Arizonas Latinos take back seat to no one
Arizona Republic
Apr. 29, 2005


I almost didn't have time to write this column.

I was on my way to work earlier this week, and I was pulled over at gunpoint by a man who wanted to check my status.

He wasn't a cop or Border Patrol, just someone who wanted to help his country. When I told him I didn't carry my passport or birth certificate at all times, he said I should. I quickly recited the Pledge of Allegiance and as many presidents as I could before he got confused and let me go.

What? It could happen.

It didn't, and I made it all up to say that if County Attorney Andrew Thomas had his way, it might. His decision to not file charges against Patrick Haab last week for holding "illegals" at gunpoint is one of many acts and lawmaker proposals that discriminate toward people of all colors.

Despite being blamed for all the state's ills, Arizona Latinos have much to be proud of and continue to make strides in almost every sector of society. It's a testament to a work ethic and desire to become successful that Hispanics, like all other Arizonans, continue to stay focused, go to school, work, and keep families together.

And as Cinco de Mayo, a day to mark Latino heritage and culture, approaches, there are examples of success all around:

• In about a month, thousands of Hispanic high school seniors throughout Phoenix will graduate. Many will go on to college, many others into the workforce. In about a week, many college students will walk across the stage and get their degrees and soon enter the workforce as professionals. Phoenix, GateWay and South Mountain community colleges and Arizona State University are turning out more degreed and highly qualified individuals.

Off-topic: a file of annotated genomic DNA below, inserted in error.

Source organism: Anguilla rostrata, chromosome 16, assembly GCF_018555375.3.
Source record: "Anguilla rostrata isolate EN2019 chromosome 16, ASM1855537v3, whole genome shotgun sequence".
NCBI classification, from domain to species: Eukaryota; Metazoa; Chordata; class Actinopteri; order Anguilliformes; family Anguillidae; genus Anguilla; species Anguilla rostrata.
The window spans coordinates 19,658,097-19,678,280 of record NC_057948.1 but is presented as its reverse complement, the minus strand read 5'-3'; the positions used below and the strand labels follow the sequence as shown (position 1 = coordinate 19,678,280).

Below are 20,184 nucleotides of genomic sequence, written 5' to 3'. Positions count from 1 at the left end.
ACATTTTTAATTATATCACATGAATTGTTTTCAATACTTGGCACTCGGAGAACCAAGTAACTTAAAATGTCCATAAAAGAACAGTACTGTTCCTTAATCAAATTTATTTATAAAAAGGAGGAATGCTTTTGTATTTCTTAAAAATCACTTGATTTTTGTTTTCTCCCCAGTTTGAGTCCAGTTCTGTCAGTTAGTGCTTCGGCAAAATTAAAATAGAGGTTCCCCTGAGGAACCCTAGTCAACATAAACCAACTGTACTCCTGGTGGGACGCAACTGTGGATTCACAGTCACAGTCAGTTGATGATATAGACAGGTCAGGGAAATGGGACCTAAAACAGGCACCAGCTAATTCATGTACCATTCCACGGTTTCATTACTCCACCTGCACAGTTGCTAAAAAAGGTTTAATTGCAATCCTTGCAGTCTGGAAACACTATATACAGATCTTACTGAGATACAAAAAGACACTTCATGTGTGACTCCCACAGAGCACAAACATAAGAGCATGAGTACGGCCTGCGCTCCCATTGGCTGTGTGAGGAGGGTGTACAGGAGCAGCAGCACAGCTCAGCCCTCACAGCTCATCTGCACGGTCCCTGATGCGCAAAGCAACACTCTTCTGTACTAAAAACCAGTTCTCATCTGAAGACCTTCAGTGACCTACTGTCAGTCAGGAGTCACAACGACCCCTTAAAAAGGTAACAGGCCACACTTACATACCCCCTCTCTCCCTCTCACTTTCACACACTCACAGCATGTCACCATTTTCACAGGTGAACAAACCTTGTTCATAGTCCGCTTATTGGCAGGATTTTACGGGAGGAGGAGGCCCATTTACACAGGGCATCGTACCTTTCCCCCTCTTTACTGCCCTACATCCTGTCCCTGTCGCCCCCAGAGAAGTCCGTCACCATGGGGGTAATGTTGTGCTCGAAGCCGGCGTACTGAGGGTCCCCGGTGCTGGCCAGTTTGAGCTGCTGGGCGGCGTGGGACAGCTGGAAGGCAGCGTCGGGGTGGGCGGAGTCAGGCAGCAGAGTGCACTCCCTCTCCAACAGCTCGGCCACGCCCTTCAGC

• Even as lawmakers and zealots hope that all Latinos would disappear, corporate America keeps wishing that Latinos (the undocumented included) would take their paychecks to its stores. Of all companies, Sweden-based IKEA is now pushing hard to win the business of Latinos (Gasp! I heard Spanish spoken at Tempe's IKEA during my last visit), and NASCAR, a former bastion of Southern hospitality (the kind where only good old boys are welcomed), desperately wants Hispanics to attend its races.

• Arizona Latinos continue to positively impact the economy by starting up new businesses every day, carry the construction industry on their collective backs and meet the demand of the giant tourism and services industries by feeding and cleaning Arizona and by contributing millions and millions of dollars to our tax base in sales taxes (the kind that pave your streets and build your parks).

• Latinos also continue to serve and die for this country honorably and bravely. They serve and die so that people like the so-called Minutemen can lawfully bear arms.

Whether you like it or not, bad or good, Latinos are the center of debate in Arizona. There is plenty to get frustrated and depressed about (and thank goodness there's folks out there luchando every day), but there are plenty of positives to pass around, too.

Let's not forget about those; and do yourself a favor, keep an eye on the road.

Teclo Garcia is the editor of ˇExtra! and an assistant city editor at The Republic. Contact him at (602) 444-8281, or